- $12 for TWO $12 vouchers ($24 value)
- Choose from regular, traditional and dessert versions of Navajo tacos or Mexican-style tacos, quesadillas and burritos
- Open Monday through Saturday 11:00 a.m. to 7:00 p.m.; Closed Sundays
- Promotion Expires June 12, 2013
Want to make your loved ones leap for joy? Let’s face it, 10 lords leaping isn’t going to do it. But, traditional Southwestern fare just might. Navajo tacos are light years beyond “normal” tacos. Instead of a shell, generous toppings are loaded onto a delectable 10-inch round of Navajo fry bread, making one filling meal. Momma Mary’s Navajo Tacos brings this southwestern staple and more to Springfield. Get 2 $12 certificates for Momma Mary specialties for only $12; the entire menu is fair game. The restaurant emphasizes delicious authenticity: the recipe for the Navajo tacos was given to the owner's mother years ago by Navajo friends. Momma Mary’s keeps the tradition alive, and families fed, for half off, making this deal worth crowing about!
Momma Mary's Navajo Tacos opened in October of 2010 on Classic Route 66. The restaurant prides itself on its friendly staff, fresh-made rare southwestern fare and large portions. Students and military personnel get discounts if they bring their IDs!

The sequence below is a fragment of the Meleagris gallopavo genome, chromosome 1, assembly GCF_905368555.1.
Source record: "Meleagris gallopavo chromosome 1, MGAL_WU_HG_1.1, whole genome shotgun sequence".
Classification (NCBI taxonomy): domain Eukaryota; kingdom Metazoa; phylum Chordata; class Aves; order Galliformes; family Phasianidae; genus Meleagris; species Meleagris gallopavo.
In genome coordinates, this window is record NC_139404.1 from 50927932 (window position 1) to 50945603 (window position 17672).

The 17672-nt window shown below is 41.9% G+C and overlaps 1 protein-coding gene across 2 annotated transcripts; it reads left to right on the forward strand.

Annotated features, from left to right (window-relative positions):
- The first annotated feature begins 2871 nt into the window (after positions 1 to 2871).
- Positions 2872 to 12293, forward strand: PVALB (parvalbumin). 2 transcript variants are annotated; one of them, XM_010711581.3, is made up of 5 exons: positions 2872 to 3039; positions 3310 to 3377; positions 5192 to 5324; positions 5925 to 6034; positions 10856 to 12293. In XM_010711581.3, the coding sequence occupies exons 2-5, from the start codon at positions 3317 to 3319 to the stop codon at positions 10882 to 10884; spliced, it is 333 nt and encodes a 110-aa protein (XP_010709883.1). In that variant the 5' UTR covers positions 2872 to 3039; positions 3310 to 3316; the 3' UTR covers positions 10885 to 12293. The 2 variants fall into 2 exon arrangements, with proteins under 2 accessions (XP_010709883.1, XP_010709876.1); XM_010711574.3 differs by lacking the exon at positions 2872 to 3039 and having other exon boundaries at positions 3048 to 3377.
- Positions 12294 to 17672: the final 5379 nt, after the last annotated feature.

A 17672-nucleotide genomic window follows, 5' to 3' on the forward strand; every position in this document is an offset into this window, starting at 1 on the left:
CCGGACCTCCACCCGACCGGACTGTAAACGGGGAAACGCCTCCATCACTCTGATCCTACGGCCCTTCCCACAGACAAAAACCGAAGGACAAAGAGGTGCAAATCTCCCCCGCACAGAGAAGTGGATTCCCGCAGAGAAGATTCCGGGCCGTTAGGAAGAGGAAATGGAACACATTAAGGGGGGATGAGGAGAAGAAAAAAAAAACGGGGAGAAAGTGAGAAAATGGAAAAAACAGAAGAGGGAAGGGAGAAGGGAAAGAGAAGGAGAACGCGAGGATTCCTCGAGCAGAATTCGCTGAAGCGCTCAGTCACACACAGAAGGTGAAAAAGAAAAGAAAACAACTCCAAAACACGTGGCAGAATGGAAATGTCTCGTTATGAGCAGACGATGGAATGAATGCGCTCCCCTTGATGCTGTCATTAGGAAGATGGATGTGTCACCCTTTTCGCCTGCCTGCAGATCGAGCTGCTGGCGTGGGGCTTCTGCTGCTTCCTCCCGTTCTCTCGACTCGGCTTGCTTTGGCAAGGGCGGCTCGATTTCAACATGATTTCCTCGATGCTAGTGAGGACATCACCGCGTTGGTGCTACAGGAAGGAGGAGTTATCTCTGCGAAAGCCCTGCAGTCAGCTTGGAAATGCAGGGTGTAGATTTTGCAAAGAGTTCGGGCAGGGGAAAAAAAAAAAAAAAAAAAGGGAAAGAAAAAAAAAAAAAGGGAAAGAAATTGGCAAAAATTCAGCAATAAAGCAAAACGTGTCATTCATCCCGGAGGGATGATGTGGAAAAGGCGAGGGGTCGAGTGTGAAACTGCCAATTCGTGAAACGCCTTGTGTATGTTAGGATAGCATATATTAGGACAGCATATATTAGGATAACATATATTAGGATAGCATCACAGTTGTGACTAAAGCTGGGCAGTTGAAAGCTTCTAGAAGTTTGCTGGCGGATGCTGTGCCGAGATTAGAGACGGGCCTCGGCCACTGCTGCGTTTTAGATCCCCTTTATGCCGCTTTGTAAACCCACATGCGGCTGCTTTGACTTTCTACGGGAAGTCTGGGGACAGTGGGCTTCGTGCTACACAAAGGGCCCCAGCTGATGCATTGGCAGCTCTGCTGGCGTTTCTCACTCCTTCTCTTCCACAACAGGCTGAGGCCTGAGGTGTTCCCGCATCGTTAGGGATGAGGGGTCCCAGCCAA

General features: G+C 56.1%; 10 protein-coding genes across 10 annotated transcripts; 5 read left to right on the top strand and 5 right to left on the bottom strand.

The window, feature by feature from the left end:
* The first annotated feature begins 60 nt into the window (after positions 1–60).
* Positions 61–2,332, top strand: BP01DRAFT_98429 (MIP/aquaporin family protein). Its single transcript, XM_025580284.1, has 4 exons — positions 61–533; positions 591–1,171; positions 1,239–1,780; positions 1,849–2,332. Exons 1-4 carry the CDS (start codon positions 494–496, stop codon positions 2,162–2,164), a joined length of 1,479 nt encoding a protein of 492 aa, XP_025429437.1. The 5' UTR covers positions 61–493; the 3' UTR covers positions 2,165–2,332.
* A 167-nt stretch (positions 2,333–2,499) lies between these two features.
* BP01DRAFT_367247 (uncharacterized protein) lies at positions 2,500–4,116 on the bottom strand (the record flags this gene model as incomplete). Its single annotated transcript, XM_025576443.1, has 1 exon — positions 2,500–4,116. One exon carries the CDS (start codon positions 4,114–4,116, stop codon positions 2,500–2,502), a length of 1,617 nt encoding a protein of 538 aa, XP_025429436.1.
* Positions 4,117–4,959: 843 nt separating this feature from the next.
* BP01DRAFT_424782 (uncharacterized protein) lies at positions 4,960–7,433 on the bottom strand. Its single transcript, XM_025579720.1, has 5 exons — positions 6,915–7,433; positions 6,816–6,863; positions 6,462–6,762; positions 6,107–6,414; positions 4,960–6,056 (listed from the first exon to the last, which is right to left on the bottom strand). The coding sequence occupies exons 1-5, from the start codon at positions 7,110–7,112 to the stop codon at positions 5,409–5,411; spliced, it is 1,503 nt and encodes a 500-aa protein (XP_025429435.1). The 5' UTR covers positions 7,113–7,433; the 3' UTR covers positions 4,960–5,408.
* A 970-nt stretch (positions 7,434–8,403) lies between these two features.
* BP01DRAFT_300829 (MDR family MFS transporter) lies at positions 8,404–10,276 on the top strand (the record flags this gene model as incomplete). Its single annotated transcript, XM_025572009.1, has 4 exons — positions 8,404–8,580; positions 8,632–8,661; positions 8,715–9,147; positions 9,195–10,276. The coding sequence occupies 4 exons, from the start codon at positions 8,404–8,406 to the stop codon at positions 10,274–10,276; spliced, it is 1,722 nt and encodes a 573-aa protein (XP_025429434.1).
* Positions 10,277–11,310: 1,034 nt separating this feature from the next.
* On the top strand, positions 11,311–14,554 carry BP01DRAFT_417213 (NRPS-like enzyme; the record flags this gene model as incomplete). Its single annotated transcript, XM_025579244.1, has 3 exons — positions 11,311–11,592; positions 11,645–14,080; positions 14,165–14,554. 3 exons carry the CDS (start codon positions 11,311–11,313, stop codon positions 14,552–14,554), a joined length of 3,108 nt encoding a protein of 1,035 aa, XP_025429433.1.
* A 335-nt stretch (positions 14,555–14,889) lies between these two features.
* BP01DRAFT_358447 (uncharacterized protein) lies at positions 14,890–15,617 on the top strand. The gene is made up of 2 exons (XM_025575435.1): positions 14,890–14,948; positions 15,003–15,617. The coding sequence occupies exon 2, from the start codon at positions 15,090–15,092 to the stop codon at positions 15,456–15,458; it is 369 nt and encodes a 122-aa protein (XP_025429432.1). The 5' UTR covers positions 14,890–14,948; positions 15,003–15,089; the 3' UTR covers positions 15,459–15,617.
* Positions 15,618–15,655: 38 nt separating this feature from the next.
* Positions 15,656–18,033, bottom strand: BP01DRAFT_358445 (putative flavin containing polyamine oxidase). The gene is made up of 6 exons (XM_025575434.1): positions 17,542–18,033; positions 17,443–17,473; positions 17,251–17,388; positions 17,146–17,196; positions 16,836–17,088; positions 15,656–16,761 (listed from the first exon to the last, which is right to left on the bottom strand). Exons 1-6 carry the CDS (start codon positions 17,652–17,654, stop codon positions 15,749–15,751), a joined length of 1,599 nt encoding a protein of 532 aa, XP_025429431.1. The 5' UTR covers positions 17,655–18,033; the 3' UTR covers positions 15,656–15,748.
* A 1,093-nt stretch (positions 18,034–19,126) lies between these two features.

50% off at Momma Mary's Navajo Tacos - TWO $12 certificates
- Value divided into TWO $12 certificates. May purchase two for self and two as gifts. Merchant will abide by gift certificate state laws. No cash back. Each certificate's value must be used in one visit. Not valid on tax or gratuity. Gratuity should be based on original bill before discount. Certificate cannot be combined or used in conjunction with any other offer, coupon or promotion.One certificate per table per bill.
The Merchant, not DealChicken, is solely responsible for this Deal. This Deal is subject to the Terms of Service and HOW DEALCHICKEN WORKS.
There are more than 300,000 members of the Navajo Nation. A little more than half live on the nation’s territory, more than 24,000 square miles in Arizona, Utah and New Mexico. Only around 120,000 speakers of the Navajo language exist today, leading UNESCO to label Navajo a vulnerable language.